What to Watch on Apple TV +: Letter to You by Bruce Springsteen

What to Watch on Apple TV +: Letter to You by Bruce Springsteen

Along with The Beastie Boys Story, Mariah Carey's Christmas Special, the documentary Bruce Springsteen's Letter to you completes the music offering on Apple TV +.

I honestly watched the documentary about the making of Bruce Springsteen's latest album with little hope. It happens to me a bit like with U2 or with Paul McCartney. They have all my respect, they occupy an important place in my sonic universe, but I recognize that they are pieces of the mausoleum, that their time has passed and that they do nothing but walk on their skeleton doing the only thing they can do: play, play and play.




However, I must admit that, from the first shot, of that drone flying over snowy and icy fields, the whole documentary is mesmerizing, and is made with exquisite perfection.

Bruce's occasional voiceover, telling stories that lead to the song, introduces it or justifies it, welcomes and comforts you as he prepares for the next E Street Band download.

As for the music, it is as expected. Good songs, without reaching the brilliance, barely embers of what on other occasions was an intense bonfire. Huge difference between the compositions saved from the past compared to the new ones. It is an attempt to regain the roundness of the best times, which fails to light up because, as Springsteen himself admits at one point, he does not write or sing as he did then.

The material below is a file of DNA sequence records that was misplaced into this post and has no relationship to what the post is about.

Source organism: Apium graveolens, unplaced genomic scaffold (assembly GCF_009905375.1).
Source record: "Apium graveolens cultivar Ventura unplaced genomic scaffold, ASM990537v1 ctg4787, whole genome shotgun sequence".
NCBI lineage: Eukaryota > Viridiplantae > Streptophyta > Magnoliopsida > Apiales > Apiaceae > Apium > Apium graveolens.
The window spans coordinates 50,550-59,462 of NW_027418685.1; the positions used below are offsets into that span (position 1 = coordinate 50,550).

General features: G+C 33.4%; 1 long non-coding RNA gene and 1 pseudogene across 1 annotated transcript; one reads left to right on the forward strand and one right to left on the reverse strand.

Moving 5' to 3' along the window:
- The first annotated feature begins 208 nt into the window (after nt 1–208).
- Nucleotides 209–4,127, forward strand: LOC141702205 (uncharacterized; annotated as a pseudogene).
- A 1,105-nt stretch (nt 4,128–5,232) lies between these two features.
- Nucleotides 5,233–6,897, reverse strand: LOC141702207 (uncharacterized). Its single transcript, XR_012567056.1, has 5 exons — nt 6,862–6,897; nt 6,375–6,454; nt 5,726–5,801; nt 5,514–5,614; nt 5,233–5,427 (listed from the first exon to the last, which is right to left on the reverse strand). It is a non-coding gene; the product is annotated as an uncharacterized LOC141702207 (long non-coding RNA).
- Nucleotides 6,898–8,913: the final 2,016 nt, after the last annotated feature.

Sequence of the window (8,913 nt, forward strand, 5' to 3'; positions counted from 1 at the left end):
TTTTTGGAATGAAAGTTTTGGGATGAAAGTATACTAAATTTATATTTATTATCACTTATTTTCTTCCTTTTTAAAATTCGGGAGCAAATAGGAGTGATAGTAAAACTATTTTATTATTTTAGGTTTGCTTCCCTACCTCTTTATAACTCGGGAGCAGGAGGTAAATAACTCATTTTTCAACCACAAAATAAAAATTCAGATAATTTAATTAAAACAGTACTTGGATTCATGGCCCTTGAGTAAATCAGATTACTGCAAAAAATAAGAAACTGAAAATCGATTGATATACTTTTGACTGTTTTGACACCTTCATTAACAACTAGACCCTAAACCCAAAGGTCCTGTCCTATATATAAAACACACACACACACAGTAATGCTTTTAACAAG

They are already veterans in this rock, professionals who masterfully perform any task that is proposed to them, and who achieve enormous formal beauty in everything. But somehow, in my humble opinion, it's no longer genuine. It seems like a repetition of the formula, an attempt to revive old glories, from past times that will never return. In the words of the boss himself:




Yeah, I'm just sitting around trying to win back
some of the glory of, well, time slips away
and leaves you with nothing but
boring stories of
glory days
Yes, you sit down trying to win back a
some glory, but time slips away
and leaves you alone with
boring stories
of glory days.

Bruce Springsteen is certainly not living in the past (at least not quite). Try, with the body that remains and the desire that remains, to write new pages, even if they sound like an epilogue.


Still, the documentary is seen in a moment, this delicate, intimate, watch the latest rehearsal and recording of the songs from Bruce Springsteen's latest album.

Highly recommended for Bruce Springsteen fans (of course), rock lovers and those who love high quality documentaries.

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